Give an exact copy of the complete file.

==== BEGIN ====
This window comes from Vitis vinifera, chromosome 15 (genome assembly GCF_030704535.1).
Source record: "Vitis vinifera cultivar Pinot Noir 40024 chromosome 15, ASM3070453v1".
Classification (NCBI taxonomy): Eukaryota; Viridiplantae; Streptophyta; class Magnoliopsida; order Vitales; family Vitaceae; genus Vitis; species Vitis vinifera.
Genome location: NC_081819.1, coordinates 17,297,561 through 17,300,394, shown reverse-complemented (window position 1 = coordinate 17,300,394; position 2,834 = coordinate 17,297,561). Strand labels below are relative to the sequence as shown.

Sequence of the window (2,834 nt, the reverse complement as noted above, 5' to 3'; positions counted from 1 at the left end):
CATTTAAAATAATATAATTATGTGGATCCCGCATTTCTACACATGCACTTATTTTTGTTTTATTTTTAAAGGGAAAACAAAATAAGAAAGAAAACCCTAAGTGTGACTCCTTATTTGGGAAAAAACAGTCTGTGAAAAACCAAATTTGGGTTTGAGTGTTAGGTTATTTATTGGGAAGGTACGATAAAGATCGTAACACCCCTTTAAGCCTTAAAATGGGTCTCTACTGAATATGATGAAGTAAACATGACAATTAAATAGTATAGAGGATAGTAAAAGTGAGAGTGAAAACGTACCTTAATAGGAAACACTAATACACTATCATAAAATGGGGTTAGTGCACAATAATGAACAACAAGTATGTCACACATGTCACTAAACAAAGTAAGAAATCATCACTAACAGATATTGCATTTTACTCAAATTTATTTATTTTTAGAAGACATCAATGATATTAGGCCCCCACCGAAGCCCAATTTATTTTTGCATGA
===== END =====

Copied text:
This window comes from Vitis vinifera, chromosome 15 (genome assembly GCF_030704535.1).
Source record: "Vitis vinifera cultivar Pinot Noir 40024 chromosome 15, ASM3070453v1".
Classification (NCBI taxonomy): Eukaryota; Viridiplantae; Streptophyta; class Magnoliopsida; order Vitales; family Vitaceae; genus Vitis; species Vitis vinifera.
Genome location: NC_081819.1, coordinates 17,297,561 through 17,300,394, shown reverse-complemented (window position 1 = coordinate 17,300,394; position 2,834 = coordinate 17,297,561). Strand labels below are relative to the sequence as shown.

Sequence of the window (2,834 nt, the reverse complement as noted above, 5' to 3'; positions counted from 1 at the left end):
CATTTAAAATAATATAATTATGTGGATCCCGCATTTCTACACATGCACTTATTTTTGTTTTATTTTTAAAGGGAAAACAAAATAAGAAAGAAAACCCTAAGTGTGACTCCTTATTTGGGAAAAAACAGTCTGTGAAAAACCAAATTTGGGTTTGAGTGTTAGGTTATTTATTGGGAAGGTACGATAAAGATCGTAACACCCCTTTAAGCCTTAAAATGGGTCTCTACTGAATATGATGAAGTAAACATGACAATTAAATAGTATAGAGGATAGTAAAAGTGAGAGTGAAAACGTACCTTAATAGGAAACACTAATACACTATCATAAAATGGGGTTAGTGCACAATAATGAACAACAAGTATGTCACACATGTCACTAAACAAAGTAAGAAATCATCACTAACAGATATTGCATTTTACTCAAATTTATTTATTTTTAGAAGACATCAATGATATTAGGCCCCCACCGAAGCCCAATTTATTTTTGCATGA